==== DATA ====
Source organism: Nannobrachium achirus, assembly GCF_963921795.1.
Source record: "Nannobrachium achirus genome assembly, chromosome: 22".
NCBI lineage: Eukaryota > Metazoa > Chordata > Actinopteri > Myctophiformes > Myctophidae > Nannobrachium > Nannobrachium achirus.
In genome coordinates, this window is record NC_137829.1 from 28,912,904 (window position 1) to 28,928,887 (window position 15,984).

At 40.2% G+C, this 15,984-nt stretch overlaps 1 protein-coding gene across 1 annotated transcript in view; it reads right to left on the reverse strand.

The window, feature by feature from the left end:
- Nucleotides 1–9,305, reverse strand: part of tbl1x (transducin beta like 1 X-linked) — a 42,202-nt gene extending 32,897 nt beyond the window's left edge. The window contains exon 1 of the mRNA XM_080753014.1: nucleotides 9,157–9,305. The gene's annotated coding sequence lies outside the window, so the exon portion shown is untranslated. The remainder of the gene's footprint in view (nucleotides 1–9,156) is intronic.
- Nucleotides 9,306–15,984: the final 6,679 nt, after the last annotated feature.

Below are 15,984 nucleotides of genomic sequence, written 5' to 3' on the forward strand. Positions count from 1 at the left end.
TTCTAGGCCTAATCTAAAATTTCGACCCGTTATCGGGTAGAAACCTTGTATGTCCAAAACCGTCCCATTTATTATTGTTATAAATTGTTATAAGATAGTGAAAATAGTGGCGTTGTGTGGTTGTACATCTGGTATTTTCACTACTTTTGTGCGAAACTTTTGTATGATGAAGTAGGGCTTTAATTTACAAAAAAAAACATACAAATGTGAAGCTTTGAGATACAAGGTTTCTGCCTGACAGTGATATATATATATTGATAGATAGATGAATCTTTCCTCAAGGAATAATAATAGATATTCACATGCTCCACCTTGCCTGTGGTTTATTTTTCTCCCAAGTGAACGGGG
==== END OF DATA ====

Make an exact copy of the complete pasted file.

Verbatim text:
Source organism: Nannobrachium achirus, assembly GCF_963921795.1.
Source record: "Nannobrachium achirus genome assembly, chromosome: 22".
NCBI lineage: Eukaryota > Metazoa > Chordata > Actinopteri > Myctophiformes > Myctophidae > Nannobrachium > Nannobrachium achirus.
In genome coordinates, this window is record NC_137829.1 from 28,912,904 (window position 1) to 28,928,887 (window position 15,984).

At 40.2% G+C, this 15,984-nt stretch overlaps 1 protein-coding gene across 1 annotated transcript in view; it reads right to left on the reverse strand.

The window, feature by feature from the left end:
- Nucleotides 1–9,305, reverse strand: part of tbl1x (transducin beta like 1 X-linked) — a 42,202-nt gene extending 32,897 nt beyond the window's left edge. The window contains exon 1 of the mRNA XM_080753014.1: nucleotides 9,157–9,305. The gene's annotated coding sequence lies outside the window, so the exon portion shown is untranslated. The remainder of the gene's footprint in view (nucleotides 1–9,156) is intronic.
- Nucleotides 9,306–15,984: the final 6,679 nt, after the last annotated feature.

Below are 15,984 nucleotides of genomic sequence, written 5' to 3' on the forward strand. Positions count from 1 at the left end.
TTCTAGGCCTAATCTAAAATTTCGACCCGTTATCGGGTAGAAACCTTGTATGTCCAAAACCGTCCCATTTATTATTGTTATAAATTGTTATAAGATAGTGAAAATAGTGGCGTTGTGTGGTTGTACATCTGGTATTTTCACTACTTTTGTGCGAAACTTTTGTATGATGAAGTAGGGCTTTAATTTACAAAAAAAAACATACAAATGTGAAGCTTTGAGATACAAGGTTTCTGCCTGACAGTGATATATATATATTGATAGATAGATGAATCTTTCCTCAAGGAATAATAATAGATATTCACATGCTCCACCTTGCCTGTGGTTTATTTTTCTCCCAAGTGAACGGGG